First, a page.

Recruiting the Next Fire Service Leaders: “The Millennial Generation”
April 14, 2015
By Candice McDonald, MA
The Millennial generation (those born between 1980-1999) is the largest cohort in history, with over 80 million Americans falling into this group.1 For the fire service, this is the largest population of potential new members to be introduced to the industry. It is critical for organizational survival to integrate and embrace the talents this population has to offer. This requires fire departments to change strategies for how you recruit, manage, coach, and promote volunteers.
Misconceptions of Millennials
It’s easy for many members of older generations to pass judgment against a Millennial sitting in a restaurant staring at a bright screen. Some even make comments that this behavior is rude and question the state of today’s society.
What those older generations fail to realize is that this behavior is exactly the same as the man or woman who flips through the morning paper while sipping their coffee at the table. Both generations are reading current events, the delivery of the material is just different. Technology allows Millennials to stay connected with local and worldwide news in real-time. In fact, the Internet (59%) is the main news sources for this generation, with the newspaper (24%) falling way behind.1
We must remember that each generation has a unique personality shaped by events in history. Often personality differences and misconceptions can occur across generations. Millennials are frequently labeled as a generation of entitlement and narcissism. Despite being stereotyped as selfish, the focus of this group is just the opposite. In fact, the top three priorities of this generation are being a good parent, having a successful marriage, and helping others.1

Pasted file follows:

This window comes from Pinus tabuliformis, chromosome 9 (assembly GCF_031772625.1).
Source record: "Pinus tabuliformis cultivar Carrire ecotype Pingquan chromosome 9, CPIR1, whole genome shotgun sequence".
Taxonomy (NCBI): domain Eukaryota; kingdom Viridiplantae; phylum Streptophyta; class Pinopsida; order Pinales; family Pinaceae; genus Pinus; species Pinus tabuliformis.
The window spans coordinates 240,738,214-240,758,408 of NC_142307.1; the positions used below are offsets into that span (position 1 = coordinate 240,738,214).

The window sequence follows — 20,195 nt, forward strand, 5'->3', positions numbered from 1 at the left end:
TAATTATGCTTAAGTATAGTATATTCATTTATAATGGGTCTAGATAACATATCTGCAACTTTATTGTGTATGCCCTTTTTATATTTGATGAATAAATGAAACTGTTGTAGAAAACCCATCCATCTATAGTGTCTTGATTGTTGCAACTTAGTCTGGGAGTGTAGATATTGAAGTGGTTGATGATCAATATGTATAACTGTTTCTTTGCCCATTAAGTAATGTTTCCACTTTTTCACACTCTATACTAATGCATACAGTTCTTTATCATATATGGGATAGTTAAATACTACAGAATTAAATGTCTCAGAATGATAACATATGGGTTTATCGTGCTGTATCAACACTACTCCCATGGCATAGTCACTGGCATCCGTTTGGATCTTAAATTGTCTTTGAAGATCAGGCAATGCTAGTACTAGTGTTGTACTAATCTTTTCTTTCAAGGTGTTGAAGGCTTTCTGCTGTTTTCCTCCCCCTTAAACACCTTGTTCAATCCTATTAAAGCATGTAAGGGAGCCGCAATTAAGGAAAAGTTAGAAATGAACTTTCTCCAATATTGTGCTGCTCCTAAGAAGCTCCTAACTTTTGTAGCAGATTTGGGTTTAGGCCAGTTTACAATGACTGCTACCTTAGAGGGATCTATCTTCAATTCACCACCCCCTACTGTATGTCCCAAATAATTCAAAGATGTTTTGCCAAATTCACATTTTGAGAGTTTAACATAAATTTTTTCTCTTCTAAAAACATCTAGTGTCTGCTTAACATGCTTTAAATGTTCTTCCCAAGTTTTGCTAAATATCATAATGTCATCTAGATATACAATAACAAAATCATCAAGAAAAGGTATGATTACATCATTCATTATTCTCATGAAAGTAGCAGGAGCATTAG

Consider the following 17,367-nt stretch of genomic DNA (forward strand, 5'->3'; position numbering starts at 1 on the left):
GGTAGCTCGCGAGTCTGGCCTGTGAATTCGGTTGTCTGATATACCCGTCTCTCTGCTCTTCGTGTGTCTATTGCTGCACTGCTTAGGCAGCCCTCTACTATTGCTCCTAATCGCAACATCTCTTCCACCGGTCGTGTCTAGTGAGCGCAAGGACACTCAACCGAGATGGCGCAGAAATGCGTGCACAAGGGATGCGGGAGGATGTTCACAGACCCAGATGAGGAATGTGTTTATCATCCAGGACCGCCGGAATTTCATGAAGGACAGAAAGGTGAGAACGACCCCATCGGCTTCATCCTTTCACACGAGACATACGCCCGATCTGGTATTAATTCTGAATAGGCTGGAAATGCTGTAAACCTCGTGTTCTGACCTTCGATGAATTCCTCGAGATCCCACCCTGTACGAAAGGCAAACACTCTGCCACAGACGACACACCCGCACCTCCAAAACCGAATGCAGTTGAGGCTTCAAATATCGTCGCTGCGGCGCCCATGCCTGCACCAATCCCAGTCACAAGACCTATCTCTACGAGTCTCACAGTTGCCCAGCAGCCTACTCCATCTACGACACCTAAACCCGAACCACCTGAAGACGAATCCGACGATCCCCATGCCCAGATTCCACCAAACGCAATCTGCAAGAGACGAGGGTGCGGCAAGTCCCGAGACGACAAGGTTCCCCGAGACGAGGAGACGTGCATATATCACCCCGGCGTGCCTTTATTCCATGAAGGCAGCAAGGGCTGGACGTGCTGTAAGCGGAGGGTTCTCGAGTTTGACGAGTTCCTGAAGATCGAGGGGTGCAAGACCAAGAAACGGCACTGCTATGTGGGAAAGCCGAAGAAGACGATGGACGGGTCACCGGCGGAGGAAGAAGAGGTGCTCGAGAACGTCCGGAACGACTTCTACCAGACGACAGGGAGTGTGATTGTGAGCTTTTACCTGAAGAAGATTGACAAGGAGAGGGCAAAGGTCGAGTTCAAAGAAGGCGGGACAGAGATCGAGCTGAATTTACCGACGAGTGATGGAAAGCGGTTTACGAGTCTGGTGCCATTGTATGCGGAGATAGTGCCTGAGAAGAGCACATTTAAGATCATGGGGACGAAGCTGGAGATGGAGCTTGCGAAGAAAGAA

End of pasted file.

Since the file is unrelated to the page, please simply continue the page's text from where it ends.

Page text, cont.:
A top priority of helping others should not be surprising. Community driven relief initiatives following tragic events such as 9/11, Hurricane Katrina, school shootings, and the tsunami in Southeast Asia have shaped this generation’s views on the world. These events created a group of social-minded people that are connected, diverse, and ready to collaborate across boundaries. It has been said that community service is part of the Millennial DNA.2 This was evident after the hurricanes of 2005, when thousands of college students spent their spring breaks on the Gulf Coast rebuilding.2
If Millennials are eager to help others, why is the fire service having a hard time engaging this population as volunteers? The recruitment and retention issues are not with the population; they are with the outdated methods being used by many departments. Fire departments need to implement new strategies to capture this generation of talent and determination.